changeTitle("Literal C++ string");
}

When declaring JavsScript methods in C++ you can use the following data types:

  • client::String as const references or pointers when using them as parameters and as pointers when returning them (e.g. client::String* concatStrings(const String& a, cinst String& b))
  • float, double and integer types
  • Pointers to C++ objects, to use them you still need to pass them back to C++ code.
  • C++ lambdas and functions as callback parameters. You need to use the client::EventListener* as the parameter type. (e.g. void addCallback(client::EventListener* callback)). In this case you need to use the cheerp::Callback bridge function as shown in the example above.

Directly invoking JavaScript code

You can also use the __asm__ keyword to inline JavaScript code in the middle of C++ code

void webMain()
{
    __asm__("console.log('Inline JS example')");
}

Invoking C++ code from JavaScript using the [[jsexport]] attribute

Cheerp makes it possible to allocate and use whole C++ classes from JavaScript. This is done using the [[jsexport]] class attribute.

#include <cheerp/client.h>
#include <cheerp/clientlib.h>

using namespace client;

// The class can of course have any name
// The [[cheerp::jsexport]] attribute tells Cheerp to make
// the class available to JavaScript code
class [[cheerp::jsexport]] JsBridge
{
private:
    // The class is allowed to have member variables
    // but they should all be trivially destructible
    int callCount;
public:
    JsBridge():callCount(0)
    {
    }
    int addAndReturn(int a)
    {
        console.log("Called C++ code");
        callCount+=a;
        return callCount;
    }
};

// An entry point, even if empty, is still required
void webMain()
{
}

We also need to modify the HTML page to interact with the jsexport-ed class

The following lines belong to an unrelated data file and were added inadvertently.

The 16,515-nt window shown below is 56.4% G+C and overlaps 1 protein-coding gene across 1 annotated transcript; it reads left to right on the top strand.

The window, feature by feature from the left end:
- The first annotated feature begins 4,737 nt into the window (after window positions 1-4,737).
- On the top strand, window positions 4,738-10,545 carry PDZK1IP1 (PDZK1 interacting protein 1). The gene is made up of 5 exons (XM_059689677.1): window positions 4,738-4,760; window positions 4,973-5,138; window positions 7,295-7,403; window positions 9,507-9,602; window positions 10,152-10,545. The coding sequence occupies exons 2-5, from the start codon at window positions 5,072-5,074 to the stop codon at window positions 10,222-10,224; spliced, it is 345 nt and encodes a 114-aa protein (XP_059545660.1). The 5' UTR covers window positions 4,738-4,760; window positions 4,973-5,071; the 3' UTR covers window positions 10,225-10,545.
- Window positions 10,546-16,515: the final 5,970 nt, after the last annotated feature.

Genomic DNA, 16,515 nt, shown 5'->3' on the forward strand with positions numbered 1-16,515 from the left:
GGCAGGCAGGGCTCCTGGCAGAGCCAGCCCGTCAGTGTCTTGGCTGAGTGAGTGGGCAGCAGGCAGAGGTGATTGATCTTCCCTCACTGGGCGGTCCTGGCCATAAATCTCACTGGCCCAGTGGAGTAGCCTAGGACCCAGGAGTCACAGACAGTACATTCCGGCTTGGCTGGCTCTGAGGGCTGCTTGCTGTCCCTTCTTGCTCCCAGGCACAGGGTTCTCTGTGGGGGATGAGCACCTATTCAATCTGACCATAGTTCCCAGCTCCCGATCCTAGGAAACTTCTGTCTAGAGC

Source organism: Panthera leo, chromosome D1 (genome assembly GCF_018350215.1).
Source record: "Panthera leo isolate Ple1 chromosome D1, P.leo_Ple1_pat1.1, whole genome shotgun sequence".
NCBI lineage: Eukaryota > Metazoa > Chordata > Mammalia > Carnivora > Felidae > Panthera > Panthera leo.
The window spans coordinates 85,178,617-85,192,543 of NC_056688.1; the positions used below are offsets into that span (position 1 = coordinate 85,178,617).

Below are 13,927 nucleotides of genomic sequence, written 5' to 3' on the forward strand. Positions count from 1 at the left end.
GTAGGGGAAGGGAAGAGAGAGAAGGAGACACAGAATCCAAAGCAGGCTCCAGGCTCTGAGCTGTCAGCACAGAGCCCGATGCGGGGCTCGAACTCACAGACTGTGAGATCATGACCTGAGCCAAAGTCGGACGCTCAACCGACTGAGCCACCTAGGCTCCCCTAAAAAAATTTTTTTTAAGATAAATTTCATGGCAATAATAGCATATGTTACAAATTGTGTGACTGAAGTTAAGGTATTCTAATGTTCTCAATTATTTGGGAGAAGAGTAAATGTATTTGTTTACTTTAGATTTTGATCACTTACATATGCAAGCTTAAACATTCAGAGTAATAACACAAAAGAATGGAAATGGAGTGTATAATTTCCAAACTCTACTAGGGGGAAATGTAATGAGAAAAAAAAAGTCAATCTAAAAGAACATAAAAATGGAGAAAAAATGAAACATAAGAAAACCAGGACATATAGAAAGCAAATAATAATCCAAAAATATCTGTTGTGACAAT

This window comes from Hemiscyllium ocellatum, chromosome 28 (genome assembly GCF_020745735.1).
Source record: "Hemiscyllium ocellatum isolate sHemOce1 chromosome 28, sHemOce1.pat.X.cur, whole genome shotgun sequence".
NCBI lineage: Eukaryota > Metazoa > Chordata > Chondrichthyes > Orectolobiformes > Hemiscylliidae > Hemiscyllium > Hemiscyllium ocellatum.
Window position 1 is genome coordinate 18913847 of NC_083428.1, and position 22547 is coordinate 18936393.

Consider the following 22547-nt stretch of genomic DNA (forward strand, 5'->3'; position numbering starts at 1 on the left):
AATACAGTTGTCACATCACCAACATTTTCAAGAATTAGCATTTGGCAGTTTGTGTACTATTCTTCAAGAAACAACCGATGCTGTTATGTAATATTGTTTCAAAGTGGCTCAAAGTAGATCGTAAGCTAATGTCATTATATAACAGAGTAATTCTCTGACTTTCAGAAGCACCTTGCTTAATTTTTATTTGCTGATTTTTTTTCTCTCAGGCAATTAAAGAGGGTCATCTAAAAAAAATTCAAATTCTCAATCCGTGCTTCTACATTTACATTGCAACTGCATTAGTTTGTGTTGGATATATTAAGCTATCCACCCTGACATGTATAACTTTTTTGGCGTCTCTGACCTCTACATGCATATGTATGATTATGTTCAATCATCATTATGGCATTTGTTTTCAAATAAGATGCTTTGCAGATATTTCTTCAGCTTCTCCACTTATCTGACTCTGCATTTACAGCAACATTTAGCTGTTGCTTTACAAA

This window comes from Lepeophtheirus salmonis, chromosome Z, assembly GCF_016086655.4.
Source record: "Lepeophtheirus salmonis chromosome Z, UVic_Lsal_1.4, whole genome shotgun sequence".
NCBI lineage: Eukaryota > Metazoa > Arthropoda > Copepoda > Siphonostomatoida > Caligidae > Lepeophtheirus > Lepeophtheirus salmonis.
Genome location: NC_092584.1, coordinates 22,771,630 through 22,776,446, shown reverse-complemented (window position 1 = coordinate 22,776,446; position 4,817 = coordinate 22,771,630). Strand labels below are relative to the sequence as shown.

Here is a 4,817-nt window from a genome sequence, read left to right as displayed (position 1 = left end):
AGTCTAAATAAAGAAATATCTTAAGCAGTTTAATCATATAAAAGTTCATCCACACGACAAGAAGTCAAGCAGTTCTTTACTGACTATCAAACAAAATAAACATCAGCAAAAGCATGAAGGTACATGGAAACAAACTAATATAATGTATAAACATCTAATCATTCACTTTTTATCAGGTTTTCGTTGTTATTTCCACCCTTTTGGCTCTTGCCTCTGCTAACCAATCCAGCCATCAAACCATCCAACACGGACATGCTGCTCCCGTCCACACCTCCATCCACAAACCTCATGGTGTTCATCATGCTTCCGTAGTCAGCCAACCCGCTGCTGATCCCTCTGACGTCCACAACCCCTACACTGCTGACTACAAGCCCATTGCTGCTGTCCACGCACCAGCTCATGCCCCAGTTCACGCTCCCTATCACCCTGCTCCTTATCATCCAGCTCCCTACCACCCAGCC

<!DOCTYPE html>
<html lang="en">
  <head>
    <meta charset="utf-8">
    <title>Cheerp test</title>
    <script defer src="example.js"></script>
    <script src="http://ajax.googleapis.com/ajax/libs/jquery/1.7.1/jquery.min.js"></script>
    <script>
        var jsBridge=null;
        function callCPPCode()
        {
            if(!jsBridge)
                jsBridge=new JsBridge();
            var ret=jsBridge.addAndReturn(3);
            $("#clickText").text("C++ code returned "+ret);
            return false;
        }
    </script>
  </head>
  <body>
  <a id="clickText" href="#" onclick="callCPPCode()">Click to call C++ code</a>
  </body>
</html>

As you can see you are free to allocate a new JsBridge object in JavaScript and use it directly.

Using complex browser APIs

We will show how to use XMLHttpRequest to retrieve a file. Please note that Chrome blocks XMLHttpRequests to local files so you need to run the example using Firefox or start a local web server.

#include <cheerp/client.h>
#include <cheerp/clientlib.h>

using namespace client;

void webMain()
{
    XMLHttpRequest* xhr=new XMLHttpRequest();
    // Let's load the C++ source code for this program
    xhr->open("GET","example.cpp");
    // Use a C++11 lambda to show the result on the page
    xhr->set_onload(cheerp::Callback([](Event* e) {
          XMLHttpRequest* target=(XMLHttpRequest*)e->get_target();
          String* ret=target->get_responseText();
          Element* newParagraph=document.createElement("p");
          newParagraph->set_textContent(ret);
          document.get_body()->appendChild(newParagraph);
      }));
  xhr->send();
}